Estimation of periodontal pocket surface area in small to medium dogs: a proof-of-concept study.
Siddiqui, Yasir Dilshad
JournalBMC Veterinary Research
MetadataShow full item record
AbstractBackground: Periodontal disease is the most common dental disease in dogs. Although the systemic effects of periodontal disease have not been clarified in veterinary science, it is necessary to evaluate the effects of periodontal disease in clinical trials in the future. There have been a few clinical attempts made, however, to assess the severity of periodontal inflammation and its impact on the systemic health of dogs. Meanwhile, in the field of dentistry for humans, the periodontal inflamed surface area (PISA) and periodontal epithelial surface area (PESA) have been used to quantitatively assess the degree of periodontal disease affecting a single tooth as well as the overall extent of periodontitis. Recent studies have also suggested the use of these assessments to examine the relationship between periodontal inflammation and systemic health. Results: The estimation formula for a dog’s periodontal pocket surface area (PPSA), an alternative to PISA and PESA in humans, was established using body weight and periodontal pocket depth. Actual values were measured using extracted teeth from various dog breeds and sizes (2.3–25.0 kg of body weight) to obtain universal regression equations for PPSA. Altogether, 625 teeth from 73 dogs of 16 breeds were extracted and subsequently analyzed for morphological information. PPSA was measured in 61 dogs of 10 breeds with periodontal disease using the established estimation formulas, and the correlation between PPSA and preoperative blood chemistry data was analyzed accordingly. A strong correlation was found between PPSA and serum globulin (r = 0.71) while moderate correlations were found for C-reactive protein (r = 0.54) and serum albumin (r = -0.51). Conclusions: Estimation formulas using body weight and the 6-point probing depth were established for determining PPSA. Direct correlations between PPSA and several blood test results were observed in the study sample. Taken together, these results suggest that PPSA could be useful for evaluating the effects of periodontitis on systemic conditions in dogs. © 2021, The Author(s).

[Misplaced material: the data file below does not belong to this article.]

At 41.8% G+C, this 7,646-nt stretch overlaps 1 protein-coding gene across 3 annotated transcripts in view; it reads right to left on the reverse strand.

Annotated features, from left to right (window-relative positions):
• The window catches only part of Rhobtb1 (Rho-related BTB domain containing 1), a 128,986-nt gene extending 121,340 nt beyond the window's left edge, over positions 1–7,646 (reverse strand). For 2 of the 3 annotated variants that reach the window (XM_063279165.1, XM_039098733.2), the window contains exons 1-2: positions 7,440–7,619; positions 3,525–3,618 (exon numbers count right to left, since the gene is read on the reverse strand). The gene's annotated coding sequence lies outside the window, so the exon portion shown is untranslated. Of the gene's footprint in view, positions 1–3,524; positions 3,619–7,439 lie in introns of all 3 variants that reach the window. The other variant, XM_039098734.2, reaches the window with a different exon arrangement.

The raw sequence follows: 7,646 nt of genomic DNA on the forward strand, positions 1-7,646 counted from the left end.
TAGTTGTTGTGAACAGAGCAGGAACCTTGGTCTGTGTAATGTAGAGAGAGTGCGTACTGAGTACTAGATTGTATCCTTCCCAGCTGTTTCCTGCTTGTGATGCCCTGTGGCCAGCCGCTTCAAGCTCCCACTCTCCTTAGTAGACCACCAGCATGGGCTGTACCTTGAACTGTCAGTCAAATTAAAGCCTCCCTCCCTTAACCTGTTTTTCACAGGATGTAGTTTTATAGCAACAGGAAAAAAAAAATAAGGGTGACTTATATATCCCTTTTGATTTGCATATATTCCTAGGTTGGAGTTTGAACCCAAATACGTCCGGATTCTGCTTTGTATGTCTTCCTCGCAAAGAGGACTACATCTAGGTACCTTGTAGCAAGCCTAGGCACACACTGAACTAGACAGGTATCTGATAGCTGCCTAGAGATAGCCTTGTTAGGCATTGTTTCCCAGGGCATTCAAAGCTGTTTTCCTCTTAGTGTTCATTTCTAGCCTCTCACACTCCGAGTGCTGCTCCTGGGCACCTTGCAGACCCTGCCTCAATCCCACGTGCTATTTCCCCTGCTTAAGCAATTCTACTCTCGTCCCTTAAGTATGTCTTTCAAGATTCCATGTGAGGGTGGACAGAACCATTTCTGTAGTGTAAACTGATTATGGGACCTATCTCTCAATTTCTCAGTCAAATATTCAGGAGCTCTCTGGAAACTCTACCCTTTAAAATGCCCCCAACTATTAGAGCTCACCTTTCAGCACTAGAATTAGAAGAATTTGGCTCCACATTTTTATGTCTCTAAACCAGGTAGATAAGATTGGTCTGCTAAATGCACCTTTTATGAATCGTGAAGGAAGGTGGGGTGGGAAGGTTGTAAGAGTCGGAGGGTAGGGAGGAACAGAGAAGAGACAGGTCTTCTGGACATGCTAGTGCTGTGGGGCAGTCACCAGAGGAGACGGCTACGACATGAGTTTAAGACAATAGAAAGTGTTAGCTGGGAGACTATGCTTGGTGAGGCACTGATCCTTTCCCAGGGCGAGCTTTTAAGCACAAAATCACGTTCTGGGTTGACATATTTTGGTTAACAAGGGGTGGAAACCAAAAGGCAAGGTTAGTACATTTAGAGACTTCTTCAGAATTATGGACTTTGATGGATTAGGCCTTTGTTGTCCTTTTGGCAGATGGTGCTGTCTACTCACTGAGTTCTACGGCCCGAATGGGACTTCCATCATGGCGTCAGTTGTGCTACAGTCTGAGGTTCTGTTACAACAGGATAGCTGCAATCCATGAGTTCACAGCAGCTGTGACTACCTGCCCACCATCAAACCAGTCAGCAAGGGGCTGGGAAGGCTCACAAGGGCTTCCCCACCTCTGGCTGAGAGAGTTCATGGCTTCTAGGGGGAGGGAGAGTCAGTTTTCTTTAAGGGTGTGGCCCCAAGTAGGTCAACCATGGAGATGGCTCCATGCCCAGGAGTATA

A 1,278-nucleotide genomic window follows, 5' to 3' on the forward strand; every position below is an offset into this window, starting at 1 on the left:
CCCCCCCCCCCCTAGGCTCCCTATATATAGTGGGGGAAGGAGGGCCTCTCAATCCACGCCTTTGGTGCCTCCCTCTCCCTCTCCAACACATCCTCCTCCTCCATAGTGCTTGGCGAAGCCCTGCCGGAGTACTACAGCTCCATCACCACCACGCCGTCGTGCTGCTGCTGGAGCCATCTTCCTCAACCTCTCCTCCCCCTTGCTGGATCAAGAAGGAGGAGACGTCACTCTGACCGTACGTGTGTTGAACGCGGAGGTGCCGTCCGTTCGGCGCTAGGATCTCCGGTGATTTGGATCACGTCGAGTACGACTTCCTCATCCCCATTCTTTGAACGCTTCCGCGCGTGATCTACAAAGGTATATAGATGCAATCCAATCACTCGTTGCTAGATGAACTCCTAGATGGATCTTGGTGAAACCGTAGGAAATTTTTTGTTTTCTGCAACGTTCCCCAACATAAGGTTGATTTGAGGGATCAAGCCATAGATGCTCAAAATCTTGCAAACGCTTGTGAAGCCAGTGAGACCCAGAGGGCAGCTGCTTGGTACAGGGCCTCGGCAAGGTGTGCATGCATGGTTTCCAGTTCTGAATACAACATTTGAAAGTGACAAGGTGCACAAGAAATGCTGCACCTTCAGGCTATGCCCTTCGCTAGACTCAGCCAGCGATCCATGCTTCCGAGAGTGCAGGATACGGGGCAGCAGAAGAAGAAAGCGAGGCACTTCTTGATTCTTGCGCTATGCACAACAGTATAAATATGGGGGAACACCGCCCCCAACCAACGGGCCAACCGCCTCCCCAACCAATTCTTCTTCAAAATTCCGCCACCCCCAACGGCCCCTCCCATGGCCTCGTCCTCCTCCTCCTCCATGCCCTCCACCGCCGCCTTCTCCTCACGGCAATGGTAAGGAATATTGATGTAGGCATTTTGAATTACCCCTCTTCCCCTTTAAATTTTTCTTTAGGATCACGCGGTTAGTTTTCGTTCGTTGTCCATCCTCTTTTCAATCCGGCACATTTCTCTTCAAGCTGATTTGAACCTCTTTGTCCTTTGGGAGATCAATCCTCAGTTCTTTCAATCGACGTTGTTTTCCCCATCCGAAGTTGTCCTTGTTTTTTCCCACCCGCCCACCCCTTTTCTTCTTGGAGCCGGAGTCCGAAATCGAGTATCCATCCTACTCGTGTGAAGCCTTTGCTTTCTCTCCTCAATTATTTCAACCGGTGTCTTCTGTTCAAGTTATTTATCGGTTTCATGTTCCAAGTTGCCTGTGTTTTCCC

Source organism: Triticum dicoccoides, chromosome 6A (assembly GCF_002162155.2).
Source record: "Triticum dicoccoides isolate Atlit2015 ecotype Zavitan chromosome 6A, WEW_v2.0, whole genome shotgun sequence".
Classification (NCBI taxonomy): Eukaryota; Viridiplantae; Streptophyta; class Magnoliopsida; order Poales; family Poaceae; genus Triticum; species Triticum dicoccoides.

Rights/Terms© 2021. The Author(s).
Identifier to cite or link to this itemhttp://hdl.handle.net/10713/17630
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